June 7, 2014.
Let’s ask that question that no one wants to think about, or at least so seems to be the case often. What is going to happen to you after you die? It’s a legitement question. Sometimes we get in this mindset of “modern man” where we think we are much smarter than we actually are. Some are confident that nothing will happen. You will simply cease to exist. Some are confident that we cannot know. Some honestly don’t care (these are usually people who aren’t very old). And still others believe they have an idea. Who is right? Is there any way to know?
In one way, there honestly is not a clear way to know. That may not sound like a Christian answer, but hear me out. No one can say that they have died and have experienced what happens after death. When we die, we die. The one who does die knows what happens, but those of us who are alive don’t. So, in some sense, we can’t know. But in another very real sense, we can know.
“I have seen the business that God has given to the children of man to be busy with. He has made everything beautiful in its time. Also, he has put eternity into man’s heart, yet so that he cannot find out what God has done from the beginning to the end.”
Since the first recorded history, we can see that mankind has always been in search for God, or at least some type of god. I think there is a reason for this. I think Solomon writes the above passage because he knows that man is in constant search for things eternal. And I think God meant for it to be this way. Listen to how Paul puts it in Romans:
“For what can be known about God is plain to them, because God has shown it to them. For his invisible attributes, namely, his eternal power and divine nature, have been clearly perceived, ever since the creation of the world, in the things that have been made. So they are without excuse.”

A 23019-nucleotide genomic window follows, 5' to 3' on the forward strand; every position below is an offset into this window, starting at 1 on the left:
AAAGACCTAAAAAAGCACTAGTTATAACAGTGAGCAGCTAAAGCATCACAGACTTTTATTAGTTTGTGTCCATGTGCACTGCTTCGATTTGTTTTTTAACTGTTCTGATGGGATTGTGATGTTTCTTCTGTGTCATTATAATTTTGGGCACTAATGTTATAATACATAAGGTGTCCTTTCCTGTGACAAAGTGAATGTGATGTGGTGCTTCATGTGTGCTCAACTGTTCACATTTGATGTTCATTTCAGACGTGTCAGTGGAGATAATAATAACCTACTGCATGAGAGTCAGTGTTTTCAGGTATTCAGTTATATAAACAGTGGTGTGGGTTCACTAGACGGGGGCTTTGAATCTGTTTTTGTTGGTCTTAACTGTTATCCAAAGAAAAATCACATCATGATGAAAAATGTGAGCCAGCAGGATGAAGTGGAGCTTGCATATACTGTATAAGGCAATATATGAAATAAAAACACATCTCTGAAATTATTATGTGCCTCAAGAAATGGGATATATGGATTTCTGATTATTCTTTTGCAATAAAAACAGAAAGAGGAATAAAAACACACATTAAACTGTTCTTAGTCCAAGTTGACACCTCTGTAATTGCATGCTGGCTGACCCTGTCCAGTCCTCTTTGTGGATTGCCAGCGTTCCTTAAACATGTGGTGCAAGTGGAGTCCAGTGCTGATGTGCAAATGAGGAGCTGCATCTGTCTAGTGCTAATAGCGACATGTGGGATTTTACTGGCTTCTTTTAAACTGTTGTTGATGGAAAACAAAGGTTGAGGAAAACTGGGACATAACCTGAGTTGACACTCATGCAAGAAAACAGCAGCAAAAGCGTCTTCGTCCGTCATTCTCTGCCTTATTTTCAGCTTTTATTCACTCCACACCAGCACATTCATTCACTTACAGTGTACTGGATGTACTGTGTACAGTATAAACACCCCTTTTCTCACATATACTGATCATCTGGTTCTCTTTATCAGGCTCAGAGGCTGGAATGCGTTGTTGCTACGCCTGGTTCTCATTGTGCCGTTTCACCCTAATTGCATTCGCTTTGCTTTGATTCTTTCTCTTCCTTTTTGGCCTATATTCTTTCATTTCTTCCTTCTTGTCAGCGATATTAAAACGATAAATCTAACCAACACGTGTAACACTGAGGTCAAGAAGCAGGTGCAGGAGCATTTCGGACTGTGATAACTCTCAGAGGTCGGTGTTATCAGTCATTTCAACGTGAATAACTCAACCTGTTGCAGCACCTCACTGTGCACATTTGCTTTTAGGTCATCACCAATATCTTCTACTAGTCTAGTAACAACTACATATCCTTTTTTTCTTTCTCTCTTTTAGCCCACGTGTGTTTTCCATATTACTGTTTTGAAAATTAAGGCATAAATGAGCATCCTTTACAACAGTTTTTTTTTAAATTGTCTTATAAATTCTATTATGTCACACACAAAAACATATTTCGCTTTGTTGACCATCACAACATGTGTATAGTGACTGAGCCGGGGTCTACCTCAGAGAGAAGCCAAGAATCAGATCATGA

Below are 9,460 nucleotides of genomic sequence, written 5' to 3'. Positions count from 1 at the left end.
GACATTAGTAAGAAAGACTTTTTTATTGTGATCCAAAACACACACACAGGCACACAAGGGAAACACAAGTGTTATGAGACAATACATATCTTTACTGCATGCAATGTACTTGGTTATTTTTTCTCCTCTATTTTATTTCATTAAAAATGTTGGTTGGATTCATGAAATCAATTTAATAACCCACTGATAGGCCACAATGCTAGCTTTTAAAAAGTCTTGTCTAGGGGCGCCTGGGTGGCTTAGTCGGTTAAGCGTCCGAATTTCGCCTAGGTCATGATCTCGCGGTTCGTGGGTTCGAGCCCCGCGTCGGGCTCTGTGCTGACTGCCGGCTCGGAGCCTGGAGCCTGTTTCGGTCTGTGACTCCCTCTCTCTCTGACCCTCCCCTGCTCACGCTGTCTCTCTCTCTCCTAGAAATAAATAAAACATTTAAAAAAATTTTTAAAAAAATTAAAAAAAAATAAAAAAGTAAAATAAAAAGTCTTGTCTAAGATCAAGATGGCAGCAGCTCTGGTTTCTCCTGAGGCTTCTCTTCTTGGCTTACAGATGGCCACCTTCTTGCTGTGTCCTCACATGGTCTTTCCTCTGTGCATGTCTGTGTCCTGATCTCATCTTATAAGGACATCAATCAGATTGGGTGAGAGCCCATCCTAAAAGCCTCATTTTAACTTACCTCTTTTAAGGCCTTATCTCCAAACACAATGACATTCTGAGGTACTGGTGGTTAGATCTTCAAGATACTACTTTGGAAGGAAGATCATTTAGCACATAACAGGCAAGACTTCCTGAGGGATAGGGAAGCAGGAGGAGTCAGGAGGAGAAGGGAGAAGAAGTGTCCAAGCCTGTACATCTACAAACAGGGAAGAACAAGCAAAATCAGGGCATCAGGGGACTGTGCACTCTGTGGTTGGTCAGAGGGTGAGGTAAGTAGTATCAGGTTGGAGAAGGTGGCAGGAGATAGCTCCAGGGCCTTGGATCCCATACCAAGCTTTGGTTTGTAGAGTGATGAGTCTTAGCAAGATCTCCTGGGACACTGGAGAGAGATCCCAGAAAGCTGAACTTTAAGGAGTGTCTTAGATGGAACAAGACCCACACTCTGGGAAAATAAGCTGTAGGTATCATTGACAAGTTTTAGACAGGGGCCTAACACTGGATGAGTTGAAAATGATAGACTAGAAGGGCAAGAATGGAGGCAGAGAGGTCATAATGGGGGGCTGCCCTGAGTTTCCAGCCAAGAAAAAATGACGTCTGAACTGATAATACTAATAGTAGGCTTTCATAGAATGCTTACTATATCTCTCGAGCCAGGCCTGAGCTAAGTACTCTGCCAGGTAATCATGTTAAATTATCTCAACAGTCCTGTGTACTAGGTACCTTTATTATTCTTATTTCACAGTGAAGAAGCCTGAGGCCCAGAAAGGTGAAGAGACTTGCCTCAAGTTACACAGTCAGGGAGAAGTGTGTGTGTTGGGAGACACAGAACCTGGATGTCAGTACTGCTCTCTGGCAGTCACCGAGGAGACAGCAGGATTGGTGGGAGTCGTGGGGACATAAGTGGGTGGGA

God has made Himself plain simply though his creation. I was sitting through a organic chemistry lecture one day learning about all the complexity of simple sugars and how everything had to be just right for them to operate correctly. After class, a guy from the class came up to me and overheard a conversation I was having about God and starkly said “Oh, there is no god.” I was speechless at the time, but later I thought of what I should have said. I should have asked if he just sat through the same lecture I did. If so (which he did), how could he say there is no God. If simple sugars are that complicated and precise, how does the world not demand a creator. Not suggest. Demand.
This is one of the reasons I love science. True science will never disprove God. God created science, or at least what science studies. I do not believe He is afraid of our scientific knowledge. I honestly am inclined to think he laughs at what we think we know, but that’s just my opinion. In physics, there are a certain number of fundamental constants (I think there are 15, but I’m not sure about the exact number) that the universe depends upon that simply have no explanation. They just are. And you wouldn’t believe how specific these constants are. Did that just happen? Did we all just get super lucky? What cause us to even have the opportunity to get so lucky?
I say all this to simply justify my question. What is going to happen to you when you die? Think about this, because it is a serious question. I once heard it said that people spend all their life preparing for the next event, but we forget to prepare for the one event that every human being will someday face. Death. We have time to prepare, and the God of the universe has revealed himself to us. We can either pursue his truth or turn a blind eye to him. In the end, every knee shall bow regardless of what your answer is now. However, then it will be too late.
Today is the day of salvation. Tomorrow may be too late. What is it going to be?
Suggested Daily Reading: Luke 12, John 1, Acts 2, I Thessalonians 5.
Grace and peace.